the snow that had drifted over the bushes and trees next to her and the cobblestones
of the square.
Placing one paw carefully upon the deepest drift
nearby, the Aisha stepped out from underneath the shadow of the trees. Another
two swift steps, and she smiled: it was working better than she had thought
it might. Turning her face up to the clouded, gray sky, she revelled in the
snowy weather and took another step.
Next thing she knew, she was lying on her back
in a snowdrift, and her back and paws ached from contact with the rough stone
cobbles of the square. Only the backs of her legs had been spared, she realized,
and only because the patch of ice her paw had slipped upon was there. She remained
lying down, more from surprise than pain, and stared upwards at the snow.
"Oh, Fyora!" a concerned voice said, and swift
pawsteps disturbed the drift the Aisha was lying in. "Hello? Are you all right?"
Turning her gaze upon her would-be rescuer,
the Aisha's eyes widened. The Techo bending worriedly over her was the same
that featured prominently in the choir.
"Are you okay?" the singer reiterated, her gaze
growing more concerned as the Aisha did not answer.
Giving a careful nod, the Aisha sought out a
patch or two of snow and put her paws on them to push herself upright. The Techo
started backwards as the Aisha scrambled up to a sitting position, and then
"Are... um, are you sure?" the Techo asked,
risking a glance back at the choir behind her, which had stopped singing and
was watching them.
The Aisha nodded again, her eyes fixed on the
Techo. The singer nodded in reply, tentatively, and then stepped backwards again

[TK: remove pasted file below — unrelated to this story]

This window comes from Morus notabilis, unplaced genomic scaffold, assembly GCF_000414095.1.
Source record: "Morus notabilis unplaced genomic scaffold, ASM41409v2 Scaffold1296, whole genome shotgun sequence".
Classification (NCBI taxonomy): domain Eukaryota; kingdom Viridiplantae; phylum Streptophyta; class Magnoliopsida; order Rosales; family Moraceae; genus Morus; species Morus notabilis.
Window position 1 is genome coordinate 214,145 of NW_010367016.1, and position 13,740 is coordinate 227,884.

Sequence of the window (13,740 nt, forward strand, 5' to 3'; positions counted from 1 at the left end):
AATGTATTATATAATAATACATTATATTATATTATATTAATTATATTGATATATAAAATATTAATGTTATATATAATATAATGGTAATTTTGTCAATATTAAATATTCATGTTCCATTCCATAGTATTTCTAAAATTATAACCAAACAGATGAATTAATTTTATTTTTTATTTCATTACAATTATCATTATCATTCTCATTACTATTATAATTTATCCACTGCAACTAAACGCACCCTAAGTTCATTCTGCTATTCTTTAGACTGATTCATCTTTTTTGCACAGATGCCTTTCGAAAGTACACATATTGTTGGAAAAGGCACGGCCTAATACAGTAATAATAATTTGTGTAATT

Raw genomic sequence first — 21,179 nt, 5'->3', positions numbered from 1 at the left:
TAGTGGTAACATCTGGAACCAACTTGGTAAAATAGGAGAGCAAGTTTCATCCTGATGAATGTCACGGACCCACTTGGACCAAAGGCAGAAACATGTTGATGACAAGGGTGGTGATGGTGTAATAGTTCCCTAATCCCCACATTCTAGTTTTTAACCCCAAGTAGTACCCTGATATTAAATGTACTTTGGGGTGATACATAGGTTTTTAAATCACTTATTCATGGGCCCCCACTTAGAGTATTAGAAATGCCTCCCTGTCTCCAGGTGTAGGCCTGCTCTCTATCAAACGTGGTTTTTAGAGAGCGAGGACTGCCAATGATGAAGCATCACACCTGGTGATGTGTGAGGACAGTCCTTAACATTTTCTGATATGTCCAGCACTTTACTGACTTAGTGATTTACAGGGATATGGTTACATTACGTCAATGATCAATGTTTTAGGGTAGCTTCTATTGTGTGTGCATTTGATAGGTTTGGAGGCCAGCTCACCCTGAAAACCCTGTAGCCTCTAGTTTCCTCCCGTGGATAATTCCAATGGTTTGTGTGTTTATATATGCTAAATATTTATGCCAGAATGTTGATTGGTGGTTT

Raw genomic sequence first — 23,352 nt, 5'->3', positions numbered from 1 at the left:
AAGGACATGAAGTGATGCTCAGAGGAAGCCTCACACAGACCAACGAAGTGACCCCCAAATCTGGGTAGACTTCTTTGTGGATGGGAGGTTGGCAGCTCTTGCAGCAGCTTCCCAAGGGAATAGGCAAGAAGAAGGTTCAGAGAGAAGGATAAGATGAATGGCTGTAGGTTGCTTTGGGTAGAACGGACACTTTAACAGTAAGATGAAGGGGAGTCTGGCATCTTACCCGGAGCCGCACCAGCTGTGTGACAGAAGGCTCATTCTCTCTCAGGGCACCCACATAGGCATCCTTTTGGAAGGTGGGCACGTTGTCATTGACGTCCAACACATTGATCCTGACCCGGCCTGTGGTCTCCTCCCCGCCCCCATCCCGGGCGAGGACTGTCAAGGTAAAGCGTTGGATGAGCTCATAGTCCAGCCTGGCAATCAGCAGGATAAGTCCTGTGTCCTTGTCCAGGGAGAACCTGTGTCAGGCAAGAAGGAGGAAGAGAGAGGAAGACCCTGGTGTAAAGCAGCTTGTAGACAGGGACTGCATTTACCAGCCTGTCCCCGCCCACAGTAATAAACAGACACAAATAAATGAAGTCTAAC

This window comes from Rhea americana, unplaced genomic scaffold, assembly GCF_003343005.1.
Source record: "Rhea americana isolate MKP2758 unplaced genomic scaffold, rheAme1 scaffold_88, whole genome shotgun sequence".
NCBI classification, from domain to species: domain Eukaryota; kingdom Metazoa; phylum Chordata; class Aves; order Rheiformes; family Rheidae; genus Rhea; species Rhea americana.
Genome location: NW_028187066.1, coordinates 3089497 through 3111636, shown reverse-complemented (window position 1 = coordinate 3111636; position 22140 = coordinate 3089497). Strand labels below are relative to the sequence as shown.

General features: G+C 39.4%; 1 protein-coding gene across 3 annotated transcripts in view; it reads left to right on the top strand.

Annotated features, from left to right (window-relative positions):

"Why, you don't have a coat--aren't you cold?"
she asked, frowning in concern. "And no boots, either--oh, you must be freezing!"
Shaking her head, the Aisha stepped backwards,
and her paw hit a patch bare of snow. With a wince she quickly removed her paw
to a drift of snow, but the Techo had seen the grimace.
"Come on," she said, commandingly. "I'll take
you to my house, and you can get warmed up. My owner will give you one of my
old coats, too," she added, and turned back to her choir. "I have to go," she
called to them, and waved a paw.
Reluctantly, they began to sing again, but their
sound was clearly lacking for the Techo's voice. The Techo, whose name was Inga,
paid this no mind and turned to the Aisha.
"Come on," she repeated, and stepped away. The
Aisha made no move to follow immediately; when the Techo turned back, perplexed,
she saw that the mysterious white Aisha had disappeared. Then, glimpsing some
movement, she turned her head and saw the Aisha picking her way around the edge
of the square--where the snow drifts were deepest.
With a faint laugh, Inga hurried to the Aisha.
"The stones are warmer, I'm sure--" she started.
The Aisha shook her head definitively.
Inga paused. "Ah... or... not," she ended weakly,
and followed the Aisha's meandering path around the square and down the short
trail from there to the exit of the Park, which opened onto Market Street. This
road was more populated than the park's trails, though most shoppers still hurried
at their business; owners and pets hastened through the falling snow to the
doors of shops and pulled those doors open with relief to step into the warmth.
Inga cast these shoppers a wistful glance, and
then looked back at the Aisha, who stood precisely on the last drift of snow
before the street.
"Come on," Inga prompted, holding her paw out
for the Aisha. Shaking her head, the other pet refused to come. With a sigh,
the Techo glanced around. "Do you want... is the pavement too cold for you?"